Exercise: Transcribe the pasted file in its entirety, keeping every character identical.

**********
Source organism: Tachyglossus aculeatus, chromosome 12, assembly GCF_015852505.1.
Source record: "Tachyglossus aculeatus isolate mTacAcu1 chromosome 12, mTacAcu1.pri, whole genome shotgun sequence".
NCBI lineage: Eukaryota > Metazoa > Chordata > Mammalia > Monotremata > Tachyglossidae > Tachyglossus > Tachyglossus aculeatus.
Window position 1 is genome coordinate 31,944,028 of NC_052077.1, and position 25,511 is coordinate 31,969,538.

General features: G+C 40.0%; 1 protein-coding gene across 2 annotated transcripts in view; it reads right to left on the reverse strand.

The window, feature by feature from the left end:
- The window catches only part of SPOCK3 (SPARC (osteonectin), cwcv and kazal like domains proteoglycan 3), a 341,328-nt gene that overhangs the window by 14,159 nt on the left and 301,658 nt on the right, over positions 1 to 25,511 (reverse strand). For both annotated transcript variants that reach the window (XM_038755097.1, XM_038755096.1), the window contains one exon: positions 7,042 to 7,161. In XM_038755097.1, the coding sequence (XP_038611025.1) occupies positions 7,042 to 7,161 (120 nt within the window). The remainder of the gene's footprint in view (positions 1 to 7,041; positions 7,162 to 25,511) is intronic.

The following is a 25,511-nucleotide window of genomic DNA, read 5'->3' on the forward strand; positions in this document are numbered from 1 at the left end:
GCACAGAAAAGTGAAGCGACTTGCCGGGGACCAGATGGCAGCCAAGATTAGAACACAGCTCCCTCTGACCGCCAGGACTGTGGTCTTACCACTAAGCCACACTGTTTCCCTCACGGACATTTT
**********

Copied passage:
Source organism: Tachyglossus aculeatus, chromosome 12, assembly GCF_015852505.1.
Source record: "Tachyglossus aculeatus isolate mTacAcu1 chromosome 12, mTacAcu1.pri, whole genome shotgun sequence".
NCBI lineage: Eukaryota > Metazoa > Chordata > Mammalia > Monotremata > Tachyglossidae > Tachyglossus > Tachyglossus aculeatus.
Window position 1 is genome coordinate 31,944,028 of NC_052077.1, and position 25,511 is coordinate 31,969,538.

General features: G+C 40.0%; 1 protein-coding gene across 2 annotated transcripts in view; it reads right to left on the reverse strand.

The window, feature by feature from the left end:
- The window catches only part of SPOCK3 (SPARC (osteonectin), cwcv and kazal like domains proteoglycan 3), a 341,328-nt gene that overhangs the window by 14,159 nt on the left and 301,658 nt on the right, over positions 1 to 25,511 (reverse strand). For both annotated transcript variants that reach the window (XM_038755097.1, XM_038755096.1), the window contains one exon: positions 7,042 to 7,161. In XM_038755097.1, the coding sequence (XP_038611025.1) occupies positions 7,042 to 7,161 (120 nt within the window). The remainder of the gene's footprint in view (positions 1 to 7,041; positions 7,162 to 25,511) is intronic.

The following is a 25,511-nucleotide window of genomic DNA, read 5'->3' on the forward strand; positions in this document are numbered from 1 at the left end:
GCACAGAAAAGTGAAGCGACTTGCCGGGGACCAGATGGCAGCCAAGATTAGAACACAGCTCCCTCTGACCGCCAGGACTGTGGTCTTACCACTAAGCCACACTGTTTCCCTCACGGACATTTT